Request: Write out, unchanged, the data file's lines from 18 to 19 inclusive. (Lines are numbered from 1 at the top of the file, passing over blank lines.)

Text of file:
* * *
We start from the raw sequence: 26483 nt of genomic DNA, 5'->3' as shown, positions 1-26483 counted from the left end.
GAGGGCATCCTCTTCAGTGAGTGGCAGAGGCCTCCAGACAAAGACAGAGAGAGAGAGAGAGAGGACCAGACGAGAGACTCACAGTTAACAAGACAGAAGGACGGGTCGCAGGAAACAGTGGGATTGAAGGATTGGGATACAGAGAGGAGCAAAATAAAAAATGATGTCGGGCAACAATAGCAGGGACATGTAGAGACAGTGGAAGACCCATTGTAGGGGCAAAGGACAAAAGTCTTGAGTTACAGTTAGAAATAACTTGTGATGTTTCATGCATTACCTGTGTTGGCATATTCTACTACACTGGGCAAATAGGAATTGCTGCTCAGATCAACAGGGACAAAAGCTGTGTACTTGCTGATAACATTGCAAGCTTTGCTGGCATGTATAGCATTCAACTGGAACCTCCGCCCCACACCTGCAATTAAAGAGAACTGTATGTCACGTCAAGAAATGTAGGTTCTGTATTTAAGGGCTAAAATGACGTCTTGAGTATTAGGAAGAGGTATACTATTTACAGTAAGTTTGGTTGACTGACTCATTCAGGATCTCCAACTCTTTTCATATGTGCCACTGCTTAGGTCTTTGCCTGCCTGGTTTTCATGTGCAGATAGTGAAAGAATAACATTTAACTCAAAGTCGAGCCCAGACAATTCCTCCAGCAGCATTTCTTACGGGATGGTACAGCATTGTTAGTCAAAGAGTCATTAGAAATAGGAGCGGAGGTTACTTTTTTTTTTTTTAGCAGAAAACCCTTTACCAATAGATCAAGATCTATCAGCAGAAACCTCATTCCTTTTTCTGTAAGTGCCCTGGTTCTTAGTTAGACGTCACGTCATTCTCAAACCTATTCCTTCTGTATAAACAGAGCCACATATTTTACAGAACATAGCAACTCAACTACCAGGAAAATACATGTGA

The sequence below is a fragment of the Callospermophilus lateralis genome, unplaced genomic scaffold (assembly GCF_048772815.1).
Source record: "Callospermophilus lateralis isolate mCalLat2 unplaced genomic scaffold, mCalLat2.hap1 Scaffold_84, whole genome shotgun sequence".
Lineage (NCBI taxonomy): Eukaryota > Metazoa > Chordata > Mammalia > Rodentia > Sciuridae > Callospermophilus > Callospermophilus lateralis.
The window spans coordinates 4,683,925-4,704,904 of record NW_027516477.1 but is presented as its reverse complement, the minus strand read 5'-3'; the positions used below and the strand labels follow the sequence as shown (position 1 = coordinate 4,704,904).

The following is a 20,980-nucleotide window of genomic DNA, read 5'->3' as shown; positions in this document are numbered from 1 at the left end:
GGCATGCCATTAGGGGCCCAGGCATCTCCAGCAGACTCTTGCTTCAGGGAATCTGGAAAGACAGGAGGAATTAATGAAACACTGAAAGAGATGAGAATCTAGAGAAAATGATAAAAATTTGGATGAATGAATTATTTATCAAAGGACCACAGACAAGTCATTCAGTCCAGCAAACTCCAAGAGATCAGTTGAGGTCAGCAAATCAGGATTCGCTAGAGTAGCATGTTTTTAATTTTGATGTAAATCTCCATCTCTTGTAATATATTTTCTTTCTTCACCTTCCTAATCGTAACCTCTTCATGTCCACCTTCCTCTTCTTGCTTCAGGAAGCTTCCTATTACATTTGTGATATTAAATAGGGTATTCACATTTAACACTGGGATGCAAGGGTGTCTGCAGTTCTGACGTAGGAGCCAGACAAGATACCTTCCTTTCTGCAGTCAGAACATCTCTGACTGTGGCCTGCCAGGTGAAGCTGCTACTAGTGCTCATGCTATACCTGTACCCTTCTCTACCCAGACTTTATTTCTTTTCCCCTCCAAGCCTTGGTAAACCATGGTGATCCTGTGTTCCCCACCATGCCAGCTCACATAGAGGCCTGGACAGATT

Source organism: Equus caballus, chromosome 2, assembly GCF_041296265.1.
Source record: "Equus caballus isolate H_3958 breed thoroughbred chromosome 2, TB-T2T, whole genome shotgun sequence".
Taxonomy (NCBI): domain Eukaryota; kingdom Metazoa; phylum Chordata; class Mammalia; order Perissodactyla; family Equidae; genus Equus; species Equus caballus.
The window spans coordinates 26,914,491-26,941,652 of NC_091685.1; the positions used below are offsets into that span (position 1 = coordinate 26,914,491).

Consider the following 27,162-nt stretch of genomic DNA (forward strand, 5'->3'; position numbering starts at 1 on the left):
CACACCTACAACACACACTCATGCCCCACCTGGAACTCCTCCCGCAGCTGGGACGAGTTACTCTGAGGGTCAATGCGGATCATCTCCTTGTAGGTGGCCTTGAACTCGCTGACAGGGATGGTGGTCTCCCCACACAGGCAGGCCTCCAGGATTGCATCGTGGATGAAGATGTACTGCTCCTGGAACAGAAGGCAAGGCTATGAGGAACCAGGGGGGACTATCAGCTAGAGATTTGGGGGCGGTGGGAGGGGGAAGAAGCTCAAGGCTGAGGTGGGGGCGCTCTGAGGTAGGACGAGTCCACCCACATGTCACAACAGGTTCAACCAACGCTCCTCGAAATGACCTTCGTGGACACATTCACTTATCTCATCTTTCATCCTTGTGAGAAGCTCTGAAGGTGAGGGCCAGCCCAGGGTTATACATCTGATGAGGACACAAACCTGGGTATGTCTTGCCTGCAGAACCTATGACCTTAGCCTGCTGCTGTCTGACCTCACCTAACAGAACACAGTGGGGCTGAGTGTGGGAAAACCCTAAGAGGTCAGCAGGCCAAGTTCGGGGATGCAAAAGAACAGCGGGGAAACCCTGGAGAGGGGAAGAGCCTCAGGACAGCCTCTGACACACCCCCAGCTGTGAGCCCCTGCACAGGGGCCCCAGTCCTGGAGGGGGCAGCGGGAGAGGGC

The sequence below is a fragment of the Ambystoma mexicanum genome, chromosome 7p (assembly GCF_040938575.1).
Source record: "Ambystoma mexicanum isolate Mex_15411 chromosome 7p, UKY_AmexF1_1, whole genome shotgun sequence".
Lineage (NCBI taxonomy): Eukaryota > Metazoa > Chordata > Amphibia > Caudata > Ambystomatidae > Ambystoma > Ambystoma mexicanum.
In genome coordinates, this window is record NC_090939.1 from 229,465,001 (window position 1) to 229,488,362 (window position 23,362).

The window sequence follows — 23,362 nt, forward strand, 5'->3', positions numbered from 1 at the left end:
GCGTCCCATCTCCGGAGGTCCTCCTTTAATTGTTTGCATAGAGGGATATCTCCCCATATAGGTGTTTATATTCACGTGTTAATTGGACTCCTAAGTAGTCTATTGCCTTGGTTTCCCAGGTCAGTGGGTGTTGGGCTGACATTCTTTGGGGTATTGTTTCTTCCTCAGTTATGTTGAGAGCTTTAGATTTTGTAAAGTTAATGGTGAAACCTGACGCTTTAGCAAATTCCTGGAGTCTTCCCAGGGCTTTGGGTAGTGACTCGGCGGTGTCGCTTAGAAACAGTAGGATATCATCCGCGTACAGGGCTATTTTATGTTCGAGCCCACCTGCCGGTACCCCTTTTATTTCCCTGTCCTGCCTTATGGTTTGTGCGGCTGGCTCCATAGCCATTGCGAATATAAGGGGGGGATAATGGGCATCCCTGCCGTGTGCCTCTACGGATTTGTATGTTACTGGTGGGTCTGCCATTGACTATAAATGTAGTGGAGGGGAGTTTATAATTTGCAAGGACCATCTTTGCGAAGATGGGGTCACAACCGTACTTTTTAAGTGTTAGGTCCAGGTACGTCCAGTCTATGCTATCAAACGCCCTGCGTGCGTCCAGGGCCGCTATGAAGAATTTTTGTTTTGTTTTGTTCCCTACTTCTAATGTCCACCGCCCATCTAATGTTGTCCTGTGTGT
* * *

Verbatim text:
In genome coordinates, this window is record NC_090939.1 from 229,465,001 (window position 1) to 229,488,362 (window position 23,362).

The window sequence follows — 23,362 nt, forward strand, 5'->3', positions numbered from 1 at the left end: